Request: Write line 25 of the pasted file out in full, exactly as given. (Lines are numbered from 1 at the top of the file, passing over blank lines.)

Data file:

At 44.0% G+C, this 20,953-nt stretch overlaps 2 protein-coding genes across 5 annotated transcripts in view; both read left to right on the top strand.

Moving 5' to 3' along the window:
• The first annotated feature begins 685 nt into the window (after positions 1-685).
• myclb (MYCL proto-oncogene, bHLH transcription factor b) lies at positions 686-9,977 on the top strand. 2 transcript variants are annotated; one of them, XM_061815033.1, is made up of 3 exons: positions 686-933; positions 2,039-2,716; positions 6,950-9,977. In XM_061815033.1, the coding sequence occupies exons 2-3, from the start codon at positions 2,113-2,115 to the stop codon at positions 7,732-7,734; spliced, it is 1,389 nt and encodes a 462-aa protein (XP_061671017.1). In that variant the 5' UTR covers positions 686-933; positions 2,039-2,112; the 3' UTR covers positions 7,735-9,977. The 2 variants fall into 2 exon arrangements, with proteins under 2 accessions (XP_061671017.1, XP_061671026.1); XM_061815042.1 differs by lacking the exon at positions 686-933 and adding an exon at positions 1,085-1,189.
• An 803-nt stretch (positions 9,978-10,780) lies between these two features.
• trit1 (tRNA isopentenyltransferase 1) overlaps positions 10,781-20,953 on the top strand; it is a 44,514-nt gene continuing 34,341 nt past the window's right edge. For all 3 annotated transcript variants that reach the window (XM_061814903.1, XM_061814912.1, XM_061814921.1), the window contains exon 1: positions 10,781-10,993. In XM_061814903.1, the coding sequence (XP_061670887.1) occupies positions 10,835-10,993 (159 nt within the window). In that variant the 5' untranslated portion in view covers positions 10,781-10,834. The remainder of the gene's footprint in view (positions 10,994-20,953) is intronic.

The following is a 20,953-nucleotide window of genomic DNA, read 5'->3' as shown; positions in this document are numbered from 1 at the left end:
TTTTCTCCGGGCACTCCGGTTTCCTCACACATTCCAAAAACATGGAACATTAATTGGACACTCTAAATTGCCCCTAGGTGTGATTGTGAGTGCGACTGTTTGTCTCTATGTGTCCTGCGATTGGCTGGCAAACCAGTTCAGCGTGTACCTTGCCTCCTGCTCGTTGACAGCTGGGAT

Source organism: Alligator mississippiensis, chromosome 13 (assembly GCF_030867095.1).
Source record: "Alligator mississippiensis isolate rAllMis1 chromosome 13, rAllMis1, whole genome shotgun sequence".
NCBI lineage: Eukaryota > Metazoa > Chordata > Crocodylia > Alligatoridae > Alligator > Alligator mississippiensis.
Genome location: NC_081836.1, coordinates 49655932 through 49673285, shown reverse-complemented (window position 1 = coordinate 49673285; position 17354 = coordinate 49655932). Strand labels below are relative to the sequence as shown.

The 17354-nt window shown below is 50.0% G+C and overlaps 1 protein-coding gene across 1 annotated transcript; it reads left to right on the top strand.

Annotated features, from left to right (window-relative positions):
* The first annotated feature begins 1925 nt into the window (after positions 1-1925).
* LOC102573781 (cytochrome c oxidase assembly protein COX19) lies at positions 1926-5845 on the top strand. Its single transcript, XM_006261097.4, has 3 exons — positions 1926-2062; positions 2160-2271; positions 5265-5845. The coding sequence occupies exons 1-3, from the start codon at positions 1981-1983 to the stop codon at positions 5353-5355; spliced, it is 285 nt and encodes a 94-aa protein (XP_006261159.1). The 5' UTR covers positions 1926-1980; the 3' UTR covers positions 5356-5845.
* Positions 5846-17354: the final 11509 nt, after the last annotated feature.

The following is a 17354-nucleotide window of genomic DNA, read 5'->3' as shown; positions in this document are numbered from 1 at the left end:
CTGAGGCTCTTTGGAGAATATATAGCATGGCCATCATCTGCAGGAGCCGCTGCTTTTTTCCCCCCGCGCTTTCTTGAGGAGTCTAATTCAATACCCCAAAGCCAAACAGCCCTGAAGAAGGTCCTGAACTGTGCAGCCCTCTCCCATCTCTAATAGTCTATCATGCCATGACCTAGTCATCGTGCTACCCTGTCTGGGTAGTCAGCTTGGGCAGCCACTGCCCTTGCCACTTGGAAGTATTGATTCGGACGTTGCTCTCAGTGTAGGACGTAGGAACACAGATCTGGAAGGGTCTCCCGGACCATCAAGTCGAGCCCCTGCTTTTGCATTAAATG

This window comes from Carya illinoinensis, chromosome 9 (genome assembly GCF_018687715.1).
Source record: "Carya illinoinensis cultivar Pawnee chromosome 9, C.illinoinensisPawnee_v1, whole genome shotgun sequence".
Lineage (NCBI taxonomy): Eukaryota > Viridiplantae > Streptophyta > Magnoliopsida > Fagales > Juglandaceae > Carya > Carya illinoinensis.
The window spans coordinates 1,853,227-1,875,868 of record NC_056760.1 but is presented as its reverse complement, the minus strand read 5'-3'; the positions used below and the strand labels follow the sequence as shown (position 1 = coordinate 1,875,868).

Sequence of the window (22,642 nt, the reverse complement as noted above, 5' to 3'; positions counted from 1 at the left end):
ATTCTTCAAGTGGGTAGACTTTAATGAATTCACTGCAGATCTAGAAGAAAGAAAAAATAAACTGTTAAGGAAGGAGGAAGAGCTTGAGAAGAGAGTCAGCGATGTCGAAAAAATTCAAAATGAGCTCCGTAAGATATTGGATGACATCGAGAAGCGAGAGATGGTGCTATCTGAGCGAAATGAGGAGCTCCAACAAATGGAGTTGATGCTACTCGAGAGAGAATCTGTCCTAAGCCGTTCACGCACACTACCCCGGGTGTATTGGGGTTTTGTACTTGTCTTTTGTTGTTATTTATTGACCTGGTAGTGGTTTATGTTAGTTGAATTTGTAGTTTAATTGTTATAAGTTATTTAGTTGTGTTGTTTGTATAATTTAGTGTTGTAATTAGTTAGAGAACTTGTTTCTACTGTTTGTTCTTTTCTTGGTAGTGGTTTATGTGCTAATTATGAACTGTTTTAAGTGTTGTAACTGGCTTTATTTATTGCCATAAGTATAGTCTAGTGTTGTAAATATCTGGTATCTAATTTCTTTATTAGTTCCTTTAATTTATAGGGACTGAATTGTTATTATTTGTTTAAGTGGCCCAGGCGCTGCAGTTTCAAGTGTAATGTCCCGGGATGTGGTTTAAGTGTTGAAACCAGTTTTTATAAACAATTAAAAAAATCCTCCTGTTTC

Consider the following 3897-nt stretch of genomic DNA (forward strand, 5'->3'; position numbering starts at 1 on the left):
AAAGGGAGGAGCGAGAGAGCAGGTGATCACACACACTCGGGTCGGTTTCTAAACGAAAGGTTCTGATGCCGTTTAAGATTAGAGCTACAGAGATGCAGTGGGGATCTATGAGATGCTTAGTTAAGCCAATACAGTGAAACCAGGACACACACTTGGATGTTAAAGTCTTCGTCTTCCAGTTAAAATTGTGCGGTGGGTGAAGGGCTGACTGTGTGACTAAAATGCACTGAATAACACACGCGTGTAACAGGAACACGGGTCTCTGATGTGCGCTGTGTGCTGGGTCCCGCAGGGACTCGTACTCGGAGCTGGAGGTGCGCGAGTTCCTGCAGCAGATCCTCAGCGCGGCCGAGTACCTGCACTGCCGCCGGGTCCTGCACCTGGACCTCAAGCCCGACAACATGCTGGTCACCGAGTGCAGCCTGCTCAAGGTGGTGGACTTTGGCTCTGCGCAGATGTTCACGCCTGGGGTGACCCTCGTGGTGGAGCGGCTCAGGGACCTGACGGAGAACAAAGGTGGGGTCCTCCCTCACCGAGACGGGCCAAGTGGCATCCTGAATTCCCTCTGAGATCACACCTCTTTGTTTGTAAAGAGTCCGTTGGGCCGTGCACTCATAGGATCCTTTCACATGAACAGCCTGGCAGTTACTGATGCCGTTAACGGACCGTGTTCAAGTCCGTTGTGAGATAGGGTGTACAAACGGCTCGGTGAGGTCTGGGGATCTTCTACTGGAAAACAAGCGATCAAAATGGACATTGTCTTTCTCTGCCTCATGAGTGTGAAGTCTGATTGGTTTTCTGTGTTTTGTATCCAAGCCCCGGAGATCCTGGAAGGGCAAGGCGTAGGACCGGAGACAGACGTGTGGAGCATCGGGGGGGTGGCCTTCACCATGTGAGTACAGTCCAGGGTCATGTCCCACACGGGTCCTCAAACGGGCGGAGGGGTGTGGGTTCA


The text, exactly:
ATTCTTCAAGTGGGTAGACTTTAATGAATTCACTGCAGATCTAGAAGAAAGAAAAAATAAACTGTTAAGGAAGGAGGAAGAGCTTGAGAAGAGAGTCAGCGATGTCGAAAAAATTCAAAATGAGCTCCGTAAGATATTGGATGACATCGAGAAGCGAGAGATGGTGCTATCTGAGCGAAATGAGGAGCTCCAACAAATGGAGTTGATGCTACTCGAGAGAGAATCTGTCCTAAGCCGTTCACGCACACTACCCCGGGTGTATTGGGGTTTTGTACTTGTCTTTTGTTGTTATTTATTGACCTGGTAGTGGTTTATGTTAGTTGAATTTGTAGTTTAATTGTTATAAGTTATTTAGTTGTGTTGTTTGTATAATTTAGTGTTGTAATTAGTTAGAGAACTTGTTTCTACTGTTTGTTCTTTTCTTGGTAGTGGTTTATGTGCTAATTATGAACTGTTTTAAGTGTTGTAACTGGCTTTATTTATTGCCATAAGTATAGTCTAGTGTTGTAAATATCTGGTATCTAATTTCTTTATTAGTTCCTTTAATTTATAGGGACTGAATTGTTATTATTTGTTTAAGTGGCCCAGGCGCTGCAGTTTCAAGTGTAATGTCCCGGGATGTGGTTTAAGTGTTGAAACCAGTTTTTATAAACAATTAAAAAAATCCTCCTGTTTC